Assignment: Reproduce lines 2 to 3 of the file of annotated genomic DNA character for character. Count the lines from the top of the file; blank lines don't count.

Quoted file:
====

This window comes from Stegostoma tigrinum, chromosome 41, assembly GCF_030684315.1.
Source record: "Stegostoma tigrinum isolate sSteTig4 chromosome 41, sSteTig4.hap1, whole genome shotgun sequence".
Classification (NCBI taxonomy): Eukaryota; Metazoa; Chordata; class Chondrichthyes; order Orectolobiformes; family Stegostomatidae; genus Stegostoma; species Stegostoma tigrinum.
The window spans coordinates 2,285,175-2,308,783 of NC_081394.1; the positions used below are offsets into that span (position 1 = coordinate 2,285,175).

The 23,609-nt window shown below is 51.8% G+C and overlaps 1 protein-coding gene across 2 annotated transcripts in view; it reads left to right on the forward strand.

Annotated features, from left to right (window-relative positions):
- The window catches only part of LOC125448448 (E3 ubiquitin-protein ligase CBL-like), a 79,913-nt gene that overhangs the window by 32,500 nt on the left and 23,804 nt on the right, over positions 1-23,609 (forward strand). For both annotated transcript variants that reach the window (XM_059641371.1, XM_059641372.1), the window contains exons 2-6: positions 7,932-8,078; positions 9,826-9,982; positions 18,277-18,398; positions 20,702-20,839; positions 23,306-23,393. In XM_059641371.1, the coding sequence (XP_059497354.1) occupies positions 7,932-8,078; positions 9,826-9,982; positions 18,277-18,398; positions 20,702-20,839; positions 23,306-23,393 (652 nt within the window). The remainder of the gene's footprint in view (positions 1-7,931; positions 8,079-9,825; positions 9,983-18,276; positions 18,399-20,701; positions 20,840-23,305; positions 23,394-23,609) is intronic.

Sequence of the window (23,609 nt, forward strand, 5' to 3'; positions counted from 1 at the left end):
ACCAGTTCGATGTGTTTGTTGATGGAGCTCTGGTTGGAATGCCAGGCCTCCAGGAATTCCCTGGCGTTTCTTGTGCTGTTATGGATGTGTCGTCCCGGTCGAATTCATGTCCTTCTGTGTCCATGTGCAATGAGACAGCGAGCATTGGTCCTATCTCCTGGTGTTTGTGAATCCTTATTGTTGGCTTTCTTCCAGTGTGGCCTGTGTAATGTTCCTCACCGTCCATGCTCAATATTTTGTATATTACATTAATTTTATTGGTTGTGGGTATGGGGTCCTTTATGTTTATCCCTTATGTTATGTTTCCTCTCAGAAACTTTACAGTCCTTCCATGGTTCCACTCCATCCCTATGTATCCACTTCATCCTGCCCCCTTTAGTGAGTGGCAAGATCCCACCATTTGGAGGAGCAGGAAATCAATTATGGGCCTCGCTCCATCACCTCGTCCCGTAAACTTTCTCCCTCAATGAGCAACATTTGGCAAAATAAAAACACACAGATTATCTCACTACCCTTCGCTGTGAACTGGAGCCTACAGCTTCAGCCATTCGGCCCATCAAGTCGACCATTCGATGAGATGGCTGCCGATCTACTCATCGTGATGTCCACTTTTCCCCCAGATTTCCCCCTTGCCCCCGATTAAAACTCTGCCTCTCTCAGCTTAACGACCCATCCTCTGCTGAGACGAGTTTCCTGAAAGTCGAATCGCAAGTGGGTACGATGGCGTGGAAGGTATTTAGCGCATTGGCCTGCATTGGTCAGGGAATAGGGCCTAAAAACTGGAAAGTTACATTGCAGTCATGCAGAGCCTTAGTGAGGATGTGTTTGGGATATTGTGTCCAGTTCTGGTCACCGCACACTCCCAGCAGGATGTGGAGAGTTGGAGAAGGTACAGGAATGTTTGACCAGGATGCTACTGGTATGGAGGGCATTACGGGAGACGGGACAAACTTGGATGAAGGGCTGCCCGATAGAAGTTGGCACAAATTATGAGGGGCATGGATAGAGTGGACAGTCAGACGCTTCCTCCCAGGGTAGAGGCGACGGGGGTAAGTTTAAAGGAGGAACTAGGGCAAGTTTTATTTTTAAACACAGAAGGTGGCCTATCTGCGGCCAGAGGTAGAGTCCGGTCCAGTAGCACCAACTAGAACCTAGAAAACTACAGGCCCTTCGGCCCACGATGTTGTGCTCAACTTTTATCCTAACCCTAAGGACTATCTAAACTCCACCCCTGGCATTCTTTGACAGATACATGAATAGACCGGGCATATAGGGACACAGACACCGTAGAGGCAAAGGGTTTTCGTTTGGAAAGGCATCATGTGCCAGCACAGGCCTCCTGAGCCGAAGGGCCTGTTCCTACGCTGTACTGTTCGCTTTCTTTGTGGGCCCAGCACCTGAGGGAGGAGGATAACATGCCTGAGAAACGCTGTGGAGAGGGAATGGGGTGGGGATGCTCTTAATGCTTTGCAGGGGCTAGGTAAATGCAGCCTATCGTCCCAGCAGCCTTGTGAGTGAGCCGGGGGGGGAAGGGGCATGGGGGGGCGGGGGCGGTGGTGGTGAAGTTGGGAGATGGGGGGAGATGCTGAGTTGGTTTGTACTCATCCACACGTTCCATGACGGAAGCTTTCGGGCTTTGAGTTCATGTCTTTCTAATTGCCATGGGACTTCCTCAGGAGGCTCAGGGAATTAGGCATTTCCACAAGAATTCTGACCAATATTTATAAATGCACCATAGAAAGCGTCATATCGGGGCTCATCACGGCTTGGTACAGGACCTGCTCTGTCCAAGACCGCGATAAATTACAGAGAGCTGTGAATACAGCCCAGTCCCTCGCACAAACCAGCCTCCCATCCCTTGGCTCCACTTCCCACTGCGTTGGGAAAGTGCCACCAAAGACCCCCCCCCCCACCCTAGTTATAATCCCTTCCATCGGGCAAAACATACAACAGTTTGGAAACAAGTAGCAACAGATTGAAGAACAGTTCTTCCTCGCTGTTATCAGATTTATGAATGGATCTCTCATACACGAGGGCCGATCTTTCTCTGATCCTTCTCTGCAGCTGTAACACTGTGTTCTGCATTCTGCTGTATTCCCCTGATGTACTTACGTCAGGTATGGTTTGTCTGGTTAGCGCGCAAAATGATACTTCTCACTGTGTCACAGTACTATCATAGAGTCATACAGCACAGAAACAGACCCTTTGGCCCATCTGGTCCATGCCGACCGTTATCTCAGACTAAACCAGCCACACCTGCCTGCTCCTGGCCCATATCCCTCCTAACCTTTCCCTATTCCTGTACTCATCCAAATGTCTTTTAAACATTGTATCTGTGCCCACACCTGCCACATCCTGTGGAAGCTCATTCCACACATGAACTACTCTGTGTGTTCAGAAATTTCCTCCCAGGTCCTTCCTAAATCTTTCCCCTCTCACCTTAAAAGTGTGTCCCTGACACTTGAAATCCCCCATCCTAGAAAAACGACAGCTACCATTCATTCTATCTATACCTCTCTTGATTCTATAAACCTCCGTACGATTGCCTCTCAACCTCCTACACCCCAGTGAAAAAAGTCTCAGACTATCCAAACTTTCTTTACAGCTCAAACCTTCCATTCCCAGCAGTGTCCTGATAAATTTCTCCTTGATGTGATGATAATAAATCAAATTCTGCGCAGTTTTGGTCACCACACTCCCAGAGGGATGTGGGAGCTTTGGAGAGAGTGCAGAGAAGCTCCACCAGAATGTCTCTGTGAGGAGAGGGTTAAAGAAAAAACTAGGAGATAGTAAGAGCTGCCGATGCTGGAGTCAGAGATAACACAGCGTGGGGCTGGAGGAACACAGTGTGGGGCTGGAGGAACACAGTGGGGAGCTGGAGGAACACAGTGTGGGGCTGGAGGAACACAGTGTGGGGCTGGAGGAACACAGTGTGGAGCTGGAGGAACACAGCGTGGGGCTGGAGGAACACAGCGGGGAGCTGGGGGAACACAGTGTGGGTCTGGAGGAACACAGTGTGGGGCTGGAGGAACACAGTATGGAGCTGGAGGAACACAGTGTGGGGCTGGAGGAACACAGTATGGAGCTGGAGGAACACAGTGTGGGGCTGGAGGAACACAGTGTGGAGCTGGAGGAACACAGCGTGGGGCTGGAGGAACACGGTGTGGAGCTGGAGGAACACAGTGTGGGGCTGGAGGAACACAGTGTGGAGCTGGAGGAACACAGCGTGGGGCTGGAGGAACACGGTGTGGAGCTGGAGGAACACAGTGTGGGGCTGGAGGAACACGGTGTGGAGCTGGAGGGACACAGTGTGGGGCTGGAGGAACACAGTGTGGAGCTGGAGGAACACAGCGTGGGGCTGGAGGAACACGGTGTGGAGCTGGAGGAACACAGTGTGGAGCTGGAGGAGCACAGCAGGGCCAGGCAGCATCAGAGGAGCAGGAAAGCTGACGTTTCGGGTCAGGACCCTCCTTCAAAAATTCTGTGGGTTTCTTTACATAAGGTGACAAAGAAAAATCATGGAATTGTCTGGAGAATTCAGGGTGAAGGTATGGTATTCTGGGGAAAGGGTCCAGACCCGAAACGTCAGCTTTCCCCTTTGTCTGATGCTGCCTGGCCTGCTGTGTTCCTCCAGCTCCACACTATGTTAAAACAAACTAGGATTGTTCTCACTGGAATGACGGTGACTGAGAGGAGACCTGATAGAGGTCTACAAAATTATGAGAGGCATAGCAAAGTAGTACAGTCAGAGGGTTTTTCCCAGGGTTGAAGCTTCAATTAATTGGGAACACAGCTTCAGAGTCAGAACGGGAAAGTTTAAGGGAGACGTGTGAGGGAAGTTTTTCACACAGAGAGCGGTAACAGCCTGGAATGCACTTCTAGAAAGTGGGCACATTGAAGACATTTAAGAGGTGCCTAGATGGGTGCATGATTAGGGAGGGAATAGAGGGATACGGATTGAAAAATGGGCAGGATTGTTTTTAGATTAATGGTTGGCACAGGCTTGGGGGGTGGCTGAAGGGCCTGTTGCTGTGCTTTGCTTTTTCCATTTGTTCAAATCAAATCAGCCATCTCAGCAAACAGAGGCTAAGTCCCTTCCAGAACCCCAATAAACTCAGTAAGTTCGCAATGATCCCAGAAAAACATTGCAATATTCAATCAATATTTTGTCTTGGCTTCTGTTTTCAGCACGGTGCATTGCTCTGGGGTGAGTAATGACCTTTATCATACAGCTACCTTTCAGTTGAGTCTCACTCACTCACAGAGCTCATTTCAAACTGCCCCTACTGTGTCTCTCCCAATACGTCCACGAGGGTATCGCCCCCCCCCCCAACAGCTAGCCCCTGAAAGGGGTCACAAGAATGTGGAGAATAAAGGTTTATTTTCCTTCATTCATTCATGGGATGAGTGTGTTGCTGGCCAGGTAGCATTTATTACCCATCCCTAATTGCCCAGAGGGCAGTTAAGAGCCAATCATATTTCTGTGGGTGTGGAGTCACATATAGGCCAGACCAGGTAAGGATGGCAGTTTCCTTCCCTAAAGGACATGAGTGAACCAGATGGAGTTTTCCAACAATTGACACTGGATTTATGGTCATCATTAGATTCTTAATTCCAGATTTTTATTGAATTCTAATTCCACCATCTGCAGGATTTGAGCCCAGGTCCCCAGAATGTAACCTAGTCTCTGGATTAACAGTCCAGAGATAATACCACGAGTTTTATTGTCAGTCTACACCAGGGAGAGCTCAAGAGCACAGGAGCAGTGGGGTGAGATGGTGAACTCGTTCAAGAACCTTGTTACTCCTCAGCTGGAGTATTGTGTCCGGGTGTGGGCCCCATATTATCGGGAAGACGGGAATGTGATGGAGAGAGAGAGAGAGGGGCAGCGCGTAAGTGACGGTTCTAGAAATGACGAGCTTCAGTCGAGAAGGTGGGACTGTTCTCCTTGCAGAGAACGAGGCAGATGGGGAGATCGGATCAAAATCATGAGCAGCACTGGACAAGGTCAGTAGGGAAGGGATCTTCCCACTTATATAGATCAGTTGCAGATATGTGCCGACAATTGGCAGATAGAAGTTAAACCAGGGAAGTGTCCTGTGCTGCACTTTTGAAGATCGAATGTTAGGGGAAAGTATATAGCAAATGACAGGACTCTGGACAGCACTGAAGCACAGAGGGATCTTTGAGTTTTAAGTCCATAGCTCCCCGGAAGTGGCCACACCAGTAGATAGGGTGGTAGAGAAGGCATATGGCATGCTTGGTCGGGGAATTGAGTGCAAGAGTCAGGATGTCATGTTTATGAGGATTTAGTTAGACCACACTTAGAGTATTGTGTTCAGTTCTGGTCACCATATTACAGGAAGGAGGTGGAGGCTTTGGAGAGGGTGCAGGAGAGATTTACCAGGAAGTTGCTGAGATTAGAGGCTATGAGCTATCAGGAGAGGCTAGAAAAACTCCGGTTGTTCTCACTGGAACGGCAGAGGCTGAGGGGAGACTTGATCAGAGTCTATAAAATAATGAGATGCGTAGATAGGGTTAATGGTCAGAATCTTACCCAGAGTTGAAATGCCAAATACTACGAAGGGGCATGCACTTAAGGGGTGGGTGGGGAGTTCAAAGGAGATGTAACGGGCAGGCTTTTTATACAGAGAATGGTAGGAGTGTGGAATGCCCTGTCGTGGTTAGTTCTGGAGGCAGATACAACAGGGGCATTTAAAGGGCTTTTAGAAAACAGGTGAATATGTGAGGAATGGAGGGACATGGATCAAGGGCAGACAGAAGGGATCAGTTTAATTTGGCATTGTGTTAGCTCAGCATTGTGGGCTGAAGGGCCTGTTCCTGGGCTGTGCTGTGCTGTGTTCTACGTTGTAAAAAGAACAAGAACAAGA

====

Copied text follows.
Source record: "Stegostoma tigrinum isolate sSteTig4 chromosome 41, sSteTig4.hap1, whole genome shotgun sequence".
Classification (NCBI taxonomy): Eukaryota; Metazoa; Chordata; class Chondrichthyes; order Orectolobiformes; family Stegostomatidae; genus Stegostoma; species Stegostoma tigrinum.